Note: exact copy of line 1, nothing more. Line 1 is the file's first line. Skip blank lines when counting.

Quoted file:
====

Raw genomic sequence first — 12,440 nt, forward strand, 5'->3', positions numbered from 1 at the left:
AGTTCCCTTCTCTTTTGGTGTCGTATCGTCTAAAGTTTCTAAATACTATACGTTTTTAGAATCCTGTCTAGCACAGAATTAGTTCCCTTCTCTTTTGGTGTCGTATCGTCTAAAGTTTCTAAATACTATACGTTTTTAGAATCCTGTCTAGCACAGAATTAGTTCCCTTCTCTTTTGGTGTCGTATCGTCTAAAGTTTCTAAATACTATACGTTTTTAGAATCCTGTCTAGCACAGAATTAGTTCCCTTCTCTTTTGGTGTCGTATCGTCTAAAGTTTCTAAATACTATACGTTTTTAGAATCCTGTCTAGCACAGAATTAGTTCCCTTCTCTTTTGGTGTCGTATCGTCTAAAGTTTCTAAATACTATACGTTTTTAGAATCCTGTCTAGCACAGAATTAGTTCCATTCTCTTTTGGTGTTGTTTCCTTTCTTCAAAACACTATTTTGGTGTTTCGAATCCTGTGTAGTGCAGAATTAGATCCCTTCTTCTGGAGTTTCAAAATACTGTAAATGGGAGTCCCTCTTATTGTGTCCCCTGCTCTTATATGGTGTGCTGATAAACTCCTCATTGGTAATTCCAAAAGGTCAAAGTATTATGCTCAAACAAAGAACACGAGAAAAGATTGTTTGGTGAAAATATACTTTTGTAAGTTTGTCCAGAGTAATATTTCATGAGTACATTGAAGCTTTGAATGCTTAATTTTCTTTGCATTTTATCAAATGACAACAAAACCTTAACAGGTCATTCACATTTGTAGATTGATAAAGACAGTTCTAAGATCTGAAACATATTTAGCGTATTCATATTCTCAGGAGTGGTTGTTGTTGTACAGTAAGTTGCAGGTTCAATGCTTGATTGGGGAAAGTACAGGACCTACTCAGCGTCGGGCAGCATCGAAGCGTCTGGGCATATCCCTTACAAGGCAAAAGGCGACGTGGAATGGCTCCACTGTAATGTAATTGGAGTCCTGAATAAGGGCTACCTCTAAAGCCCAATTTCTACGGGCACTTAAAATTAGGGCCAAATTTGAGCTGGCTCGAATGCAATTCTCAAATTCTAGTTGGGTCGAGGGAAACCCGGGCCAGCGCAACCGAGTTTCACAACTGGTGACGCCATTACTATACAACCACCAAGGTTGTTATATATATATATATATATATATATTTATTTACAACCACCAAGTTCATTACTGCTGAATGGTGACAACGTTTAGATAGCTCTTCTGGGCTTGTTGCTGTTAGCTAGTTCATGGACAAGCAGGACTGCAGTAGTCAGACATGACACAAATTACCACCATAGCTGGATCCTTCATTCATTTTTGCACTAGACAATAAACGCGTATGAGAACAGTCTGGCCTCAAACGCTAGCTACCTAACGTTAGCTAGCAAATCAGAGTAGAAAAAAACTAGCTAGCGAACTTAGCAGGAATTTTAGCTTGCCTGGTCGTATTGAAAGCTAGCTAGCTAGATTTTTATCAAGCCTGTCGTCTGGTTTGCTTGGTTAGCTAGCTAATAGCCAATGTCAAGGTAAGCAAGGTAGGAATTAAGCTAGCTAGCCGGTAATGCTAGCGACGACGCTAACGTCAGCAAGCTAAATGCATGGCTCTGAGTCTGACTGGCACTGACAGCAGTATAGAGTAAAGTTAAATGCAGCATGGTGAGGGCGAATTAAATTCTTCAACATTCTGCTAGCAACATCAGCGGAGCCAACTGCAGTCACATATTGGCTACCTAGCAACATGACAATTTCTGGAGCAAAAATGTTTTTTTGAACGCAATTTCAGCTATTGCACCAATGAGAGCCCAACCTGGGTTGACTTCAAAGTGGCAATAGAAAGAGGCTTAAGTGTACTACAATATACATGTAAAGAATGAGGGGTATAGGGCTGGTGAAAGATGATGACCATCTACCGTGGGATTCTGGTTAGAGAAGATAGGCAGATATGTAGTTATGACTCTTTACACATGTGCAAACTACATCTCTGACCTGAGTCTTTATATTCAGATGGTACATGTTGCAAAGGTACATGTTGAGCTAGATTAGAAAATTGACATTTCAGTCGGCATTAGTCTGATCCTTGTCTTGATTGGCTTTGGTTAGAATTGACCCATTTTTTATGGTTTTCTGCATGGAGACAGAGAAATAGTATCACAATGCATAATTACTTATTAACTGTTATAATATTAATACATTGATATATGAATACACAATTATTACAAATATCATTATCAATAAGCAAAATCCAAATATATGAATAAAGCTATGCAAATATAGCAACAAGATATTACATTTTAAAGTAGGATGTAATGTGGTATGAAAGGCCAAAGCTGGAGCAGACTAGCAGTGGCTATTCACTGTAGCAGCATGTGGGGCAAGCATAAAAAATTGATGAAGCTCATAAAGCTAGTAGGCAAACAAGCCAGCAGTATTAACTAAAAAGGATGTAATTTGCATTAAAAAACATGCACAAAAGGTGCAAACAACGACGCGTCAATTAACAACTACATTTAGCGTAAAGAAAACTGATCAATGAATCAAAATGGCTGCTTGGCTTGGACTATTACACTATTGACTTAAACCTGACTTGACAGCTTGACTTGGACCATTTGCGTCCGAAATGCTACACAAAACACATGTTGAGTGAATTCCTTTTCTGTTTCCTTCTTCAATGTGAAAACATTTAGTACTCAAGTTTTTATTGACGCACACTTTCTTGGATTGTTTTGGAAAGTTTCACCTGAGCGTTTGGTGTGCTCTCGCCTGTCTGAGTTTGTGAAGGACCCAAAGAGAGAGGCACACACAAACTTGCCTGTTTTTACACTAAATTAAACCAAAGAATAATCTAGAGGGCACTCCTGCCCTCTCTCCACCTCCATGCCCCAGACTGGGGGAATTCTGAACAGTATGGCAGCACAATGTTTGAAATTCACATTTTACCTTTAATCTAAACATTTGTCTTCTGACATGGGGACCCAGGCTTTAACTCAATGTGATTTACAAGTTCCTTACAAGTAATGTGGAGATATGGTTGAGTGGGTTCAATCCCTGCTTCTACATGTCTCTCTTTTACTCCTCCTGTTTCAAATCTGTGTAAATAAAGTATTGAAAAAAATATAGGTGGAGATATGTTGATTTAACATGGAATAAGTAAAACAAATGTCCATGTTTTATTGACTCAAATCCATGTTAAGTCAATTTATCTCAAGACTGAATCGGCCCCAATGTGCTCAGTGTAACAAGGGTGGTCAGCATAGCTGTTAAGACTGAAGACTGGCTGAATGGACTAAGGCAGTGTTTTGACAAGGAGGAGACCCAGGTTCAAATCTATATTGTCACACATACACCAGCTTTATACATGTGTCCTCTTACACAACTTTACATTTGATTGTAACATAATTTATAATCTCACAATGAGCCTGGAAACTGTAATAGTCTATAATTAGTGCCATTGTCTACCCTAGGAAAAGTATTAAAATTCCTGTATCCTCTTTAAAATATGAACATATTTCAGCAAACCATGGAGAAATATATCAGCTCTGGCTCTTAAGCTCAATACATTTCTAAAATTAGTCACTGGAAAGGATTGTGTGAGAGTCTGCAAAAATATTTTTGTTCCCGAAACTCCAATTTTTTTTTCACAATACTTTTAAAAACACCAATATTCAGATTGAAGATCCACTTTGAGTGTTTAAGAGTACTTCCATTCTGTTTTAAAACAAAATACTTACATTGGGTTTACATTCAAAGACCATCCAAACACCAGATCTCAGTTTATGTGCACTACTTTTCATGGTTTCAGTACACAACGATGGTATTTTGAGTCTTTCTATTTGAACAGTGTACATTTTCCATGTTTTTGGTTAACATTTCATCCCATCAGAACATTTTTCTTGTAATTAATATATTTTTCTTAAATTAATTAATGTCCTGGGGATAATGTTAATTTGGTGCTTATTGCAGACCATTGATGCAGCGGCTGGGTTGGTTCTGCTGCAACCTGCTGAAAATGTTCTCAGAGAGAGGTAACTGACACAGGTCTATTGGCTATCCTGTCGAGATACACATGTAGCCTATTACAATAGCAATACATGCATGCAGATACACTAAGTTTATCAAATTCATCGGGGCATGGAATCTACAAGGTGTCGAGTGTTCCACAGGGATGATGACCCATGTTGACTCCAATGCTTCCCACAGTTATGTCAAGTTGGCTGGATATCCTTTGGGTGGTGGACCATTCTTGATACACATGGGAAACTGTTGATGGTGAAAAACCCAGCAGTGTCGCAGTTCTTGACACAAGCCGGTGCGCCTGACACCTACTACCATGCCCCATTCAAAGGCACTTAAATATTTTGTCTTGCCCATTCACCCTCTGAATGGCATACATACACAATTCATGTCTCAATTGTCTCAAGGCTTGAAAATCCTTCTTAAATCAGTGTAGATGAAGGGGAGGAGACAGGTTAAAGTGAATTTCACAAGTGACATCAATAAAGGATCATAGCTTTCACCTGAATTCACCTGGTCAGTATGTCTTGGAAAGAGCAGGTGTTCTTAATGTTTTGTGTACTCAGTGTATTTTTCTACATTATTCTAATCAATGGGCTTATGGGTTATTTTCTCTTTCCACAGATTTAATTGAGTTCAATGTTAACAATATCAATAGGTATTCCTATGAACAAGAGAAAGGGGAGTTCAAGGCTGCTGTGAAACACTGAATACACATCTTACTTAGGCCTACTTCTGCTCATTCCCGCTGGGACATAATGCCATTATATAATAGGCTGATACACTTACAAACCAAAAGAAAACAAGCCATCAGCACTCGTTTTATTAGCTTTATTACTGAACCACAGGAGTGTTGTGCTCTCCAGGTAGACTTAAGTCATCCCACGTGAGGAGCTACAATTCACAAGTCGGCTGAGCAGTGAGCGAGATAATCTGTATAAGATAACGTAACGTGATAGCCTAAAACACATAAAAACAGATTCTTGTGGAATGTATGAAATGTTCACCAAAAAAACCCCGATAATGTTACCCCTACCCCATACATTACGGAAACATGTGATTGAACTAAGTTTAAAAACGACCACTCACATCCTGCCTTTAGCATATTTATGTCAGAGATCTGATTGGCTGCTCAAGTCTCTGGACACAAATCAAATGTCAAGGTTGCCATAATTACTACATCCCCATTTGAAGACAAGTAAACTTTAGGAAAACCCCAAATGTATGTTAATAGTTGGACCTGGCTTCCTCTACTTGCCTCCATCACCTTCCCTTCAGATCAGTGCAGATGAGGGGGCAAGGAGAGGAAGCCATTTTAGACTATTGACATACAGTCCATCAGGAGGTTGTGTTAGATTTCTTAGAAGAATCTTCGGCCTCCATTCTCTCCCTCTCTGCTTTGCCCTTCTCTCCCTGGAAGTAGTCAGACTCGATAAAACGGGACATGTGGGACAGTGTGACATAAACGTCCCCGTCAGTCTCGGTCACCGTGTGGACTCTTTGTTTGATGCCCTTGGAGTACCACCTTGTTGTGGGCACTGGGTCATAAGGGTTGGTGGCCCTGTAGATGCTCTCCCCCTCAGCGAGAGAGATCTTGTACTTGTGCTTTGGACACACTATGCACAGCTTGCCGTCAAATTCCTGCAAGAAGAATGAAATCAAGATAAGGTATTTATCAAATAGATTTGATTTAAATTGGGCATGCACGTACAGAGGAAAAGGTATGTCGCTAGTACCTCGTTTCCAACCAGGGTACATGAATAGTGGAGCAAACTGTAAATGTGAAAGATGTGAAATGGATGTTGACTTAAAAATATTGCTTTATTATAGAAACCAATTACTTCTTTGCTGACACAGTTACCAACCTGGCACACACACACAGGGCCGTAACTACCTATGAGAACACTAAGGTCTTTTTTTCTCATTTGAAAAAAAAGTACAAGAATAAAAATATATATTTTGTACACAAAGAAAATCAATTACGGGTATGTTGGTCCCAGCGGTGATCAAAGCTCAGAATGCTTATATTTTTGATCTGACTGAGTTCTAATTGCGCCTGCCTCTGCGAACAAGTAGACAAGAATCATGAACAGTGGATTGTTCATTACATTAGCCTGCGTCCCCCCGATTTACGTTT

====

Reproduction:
Raw genomic sequence first — 12,440 nt, forward strand, 5'->3', positions numbered from 1 at the left: